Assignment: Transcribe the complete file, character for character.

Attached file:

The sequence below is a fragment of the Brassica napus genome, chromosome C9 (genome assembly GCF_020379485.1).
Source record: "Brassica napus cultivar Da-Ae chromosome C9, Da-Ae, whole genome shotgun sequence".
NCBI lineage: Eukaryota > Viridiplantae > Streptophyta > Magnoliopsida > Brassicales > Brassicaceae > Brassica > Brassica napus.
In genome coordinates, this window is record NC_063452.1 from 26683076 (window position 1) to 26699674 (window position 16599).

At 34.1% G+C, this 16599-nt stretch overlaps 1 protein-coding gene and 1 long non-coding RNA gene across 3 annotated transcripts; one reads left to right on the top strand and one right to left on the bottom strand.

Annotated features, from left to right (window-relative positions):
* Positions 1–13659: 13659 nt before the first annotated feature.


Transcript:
The sequence below is a fragment of the Brassica napus genome, chromosome C9 (genome assembly GCF_020379485.1).
Source record: "Brassica napus cultivar Da-Ae chromosome C9, Da-Ae, whole genome shotgun sequence".
NCBI lineage: Eukaryota > Viridiplantae > Streptophyta > Magnoliopsida > Brassicales > Brassicaceae > Brassica > Brassica napus.
In genome coordinates, this window is record NC_063452.1 from 26683076 (window position 1) to 26699674 (window position 16599).

At 34.1% G+C, this 16599-nt stretch overlaps 1 protein-coding gene and 1 long non-coding RNA gene across 3 annotated transcripts; one reads left to right on the top strand and one right to left on the bottom strand.

Annotated features, from left to right (window-relative positions):
* Positions 1–13659: 13659 nt before the first annotated feature.